Hemolysis of human red blood cells by freezing and thawing in solutions containing sucrose: relationship with posthypertonic hemolysis and solute movements

Woolgar, A.E.

Cryobiology 11(1): 44-51

1974


ISSN/ISBN: 0011-2240
PMID: 4455461
DOI: 10.1016/0011-2240(74)90037-6
Accession: 043244046

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Abstract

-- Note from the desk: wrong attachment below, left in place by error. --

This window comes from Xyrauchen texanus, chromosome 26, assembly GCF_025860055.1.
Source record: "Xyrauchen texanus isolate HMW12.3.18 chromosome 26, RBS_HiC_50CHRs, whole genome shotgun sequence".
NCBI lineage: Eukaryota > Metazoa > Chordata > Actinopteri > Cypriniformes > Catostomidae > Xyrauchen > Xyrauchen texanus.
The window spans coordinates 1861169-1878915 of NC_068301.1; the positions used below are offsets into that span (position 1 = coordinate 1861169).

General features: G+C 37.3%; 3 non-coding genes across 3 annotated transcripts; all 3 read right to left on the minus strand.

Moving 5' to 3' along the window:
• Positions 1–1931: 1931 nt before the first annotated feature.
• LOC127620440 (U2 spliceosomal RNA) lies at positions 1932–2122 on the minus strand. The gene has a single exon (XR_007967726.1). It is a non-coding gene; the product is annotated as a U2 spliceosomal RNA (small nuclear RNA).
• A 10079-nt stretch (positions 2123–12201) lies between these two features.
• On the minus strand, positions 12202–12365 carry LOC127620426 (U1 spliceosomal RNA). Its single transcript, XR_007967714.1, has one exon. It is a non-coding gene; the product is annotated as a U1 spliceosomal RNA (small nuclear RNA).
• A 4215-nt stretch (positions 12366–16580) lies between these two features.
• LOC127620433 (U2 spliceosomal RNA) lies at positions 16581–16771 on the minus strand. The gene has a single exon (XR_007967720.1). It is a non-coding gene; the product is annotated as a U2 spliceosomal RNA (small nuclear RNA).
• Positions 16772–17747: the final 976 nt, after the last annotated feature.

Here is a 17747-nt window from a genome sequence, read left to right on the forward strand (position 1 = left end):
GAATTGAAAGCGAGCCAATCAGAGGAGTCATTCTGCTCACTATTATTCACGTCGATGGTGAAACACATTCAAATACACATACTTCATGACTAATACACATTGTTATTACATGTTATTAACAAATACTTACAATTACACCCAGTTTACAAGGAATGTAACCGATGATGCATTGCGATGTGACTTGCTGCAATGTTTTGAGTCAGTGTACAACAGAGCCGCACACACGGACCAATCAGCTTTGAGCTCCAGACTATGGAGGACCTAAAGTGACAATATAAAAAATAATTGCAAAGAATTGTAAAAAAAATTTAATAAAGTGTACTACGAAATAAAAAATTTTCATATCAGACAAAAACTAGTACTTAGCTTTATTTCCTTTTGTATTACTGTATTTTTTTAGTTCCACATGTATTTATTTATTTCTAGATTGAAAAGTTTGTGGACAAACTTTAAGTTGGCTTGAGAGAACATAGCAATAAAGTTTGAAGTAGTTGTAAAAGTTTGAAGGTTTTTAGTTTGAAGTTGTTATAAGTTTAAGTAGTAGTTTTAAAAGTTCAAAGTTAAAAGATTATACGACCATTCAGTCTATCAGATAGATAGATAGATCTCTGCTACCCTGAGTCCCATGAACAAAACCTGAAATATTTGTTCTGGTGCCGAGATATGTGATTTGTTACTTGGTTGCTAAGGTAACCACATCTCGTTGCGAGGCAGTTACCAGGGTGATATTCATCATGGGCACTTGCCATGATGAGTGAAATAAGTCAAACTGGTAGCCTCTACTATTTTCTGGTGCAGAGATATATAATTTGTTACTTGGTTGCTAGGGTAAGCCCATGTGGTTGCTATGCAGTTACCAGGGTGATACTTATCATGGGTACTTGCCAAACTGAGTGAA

Human red blood cells were frozen at temperatures down to −9 °C in solutions containing sucrose, and the hemolysis on thawing was measured. This was compared with the hemolysis caused by exposing the cells to high concentrations of sucrose and then resuspending them in more dilute solutions at 4 °C. The effects of the hypertonic solutions of sucrose on potassium, sodium, and sucrose movements were also investigated. It was found that sucrose does not prevent damage to the cells by very hypertonic solutions (whether during freezing and thawing or at 4 °C) but it does reduce hemolysis of cells previously exposed to these solutions if present in the resuspension (or thawing) solution. Evidence is presented that the damaging effects of the hypertonic solutions of sucrose occurring during freezing are associated with changes in cell membrane permeability but that posthypertonic hemolysis is not primarily associated with a "loading" of the cells with extracellular solutes in the hypertonic phase. It is concluded that sucrose may reduce hemolysis of red blood cells by slow freezing and thawing by reducing colloid osmotic swelling of cells with abnormally permeable membranes.